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Open excess: remove open access burden from REF

  • 11 June 2024
  • By Patrick Grant, Tanita Casci and Stephen Conway

Whatever your opinion of the UK Research Excellence Framework (REF), it has driven important changes in how we define and assess research excellence. The inclusion in the REF of societal impact, its emphasis on quality over quantity, and plans to evaluate the quality and sustainability of the research environment all show how the UK derives value from public investment in research.

However, the latest REF proposals for Open Access (OA) — currently under consultation — depart from the generally positive direction of the forthcoming REF 2029. The proposed OA requirements for research outputs risk being unaffordable and excessively bureaucratic, and will bias the selection of outputs that we submit for assessment.

The consultation, which closes on 17 June, invites responses to technical questions concerning the OA compliance rules for publications submitted for assessment: the preferred length of embargo periods, acceptable publishing platforms, copyright licensing options, publication types that are in-scope, which publication types should be treated as exceptions to the policy, and what level of tolerance (i.e. violations of the policy) should be permitted. For the first time, an OA policy will also apply to long-form outputs such as books and book chapters.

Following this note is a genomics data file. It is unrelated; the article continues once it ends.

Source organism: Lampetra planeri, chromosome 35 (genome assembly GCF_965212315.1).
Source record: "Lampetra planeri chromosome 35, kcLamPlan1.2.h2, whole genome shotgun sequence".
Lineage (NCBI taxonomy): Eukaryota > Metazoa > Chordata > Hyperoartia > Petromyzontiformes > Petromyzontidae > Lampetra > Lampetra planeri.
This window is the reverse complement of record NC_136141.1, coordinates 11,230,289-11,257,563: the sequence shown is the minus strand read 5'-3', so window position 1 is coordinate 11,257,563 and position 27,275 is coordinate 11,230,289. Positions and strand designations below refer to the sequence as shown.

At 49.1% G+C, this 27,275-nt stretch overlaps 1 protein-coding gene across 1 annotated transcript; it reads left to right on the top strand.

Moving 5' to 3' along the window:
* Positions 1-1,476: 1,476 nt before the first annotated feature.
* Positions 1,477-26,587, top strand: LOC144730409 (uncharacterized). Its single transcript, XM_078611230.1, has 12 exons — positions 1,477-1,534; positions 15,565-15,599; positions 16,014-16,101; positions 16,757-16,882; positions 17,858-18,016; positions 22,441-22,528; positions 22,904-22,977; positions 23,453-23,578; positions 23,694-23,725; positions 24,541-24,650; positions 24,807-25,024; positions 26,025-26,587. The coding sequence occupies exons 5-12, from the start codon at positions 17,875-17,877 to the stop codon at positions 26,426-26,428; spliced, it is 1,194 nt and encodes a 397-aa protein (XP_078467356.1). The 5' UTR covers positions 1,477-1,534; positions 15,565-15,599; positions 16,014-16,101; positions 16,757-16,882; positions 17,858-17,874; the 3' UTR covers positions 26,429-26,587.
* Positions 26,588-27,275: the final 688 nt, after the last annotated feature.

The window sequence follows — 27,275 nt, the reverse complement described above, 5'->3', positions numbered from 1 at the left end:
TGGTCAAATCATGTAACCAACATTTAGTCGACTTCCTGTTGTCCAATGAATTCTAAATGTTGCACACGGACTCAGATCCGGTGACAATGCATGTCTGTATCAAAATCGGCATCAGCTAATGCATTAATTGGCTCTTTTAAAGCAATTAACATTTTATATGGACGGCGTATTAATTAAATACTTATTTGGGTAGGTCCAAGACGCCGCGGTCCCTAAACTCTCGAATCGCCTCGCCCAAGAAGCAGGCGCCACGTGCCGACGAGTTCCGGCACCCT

It is easy to provide pragmatic answers to the technical questions to try to contain or selectively delay some of the excessive burden of implementation.

A more fundamental question is why we should have a REF OA policy at all.

First, the costs and the bureaucracy of implementing the expanded policy will be unaffordable. To make all research outputs OA eligible for quality assessment — the output pool from which the best are selected — involves processing and checks on upward of 15,000 separate outputs produced by Oxford’s researchers each year. The OA compliance cost for the new requirements for long-form outputs has been estimated at £20M over a REF cycle for our university alone; add up these costs across the sector and it easily runs into hundreds of millions. This estimate does not include the cost of researchers and professional services teams engaging with a convoluted, technical policy.

Second, OA costs are not commensurate with value. What does OA have to do with research excellence? Not very much: an output that is OA is no more excellent than one that is not. Arguably the REF OA agenda has driven researchers to a compliance-centric view of OA, rather than providing them with positive choices to increase the reach of their work.  

Third, there is the opportunity cost. A focus on OA detracts from opportunities to promote open research practices, which help to ensure that research is verifiable, replicated, and built upon. The REF OA agenda has had little positive effect on diversifying the range of submitted output types, different publication formats, and contributions from different members of the university community. We could take the opportunity of REF 2029 to develop more robust policies, incentives, and evaluation mechanisms for open research.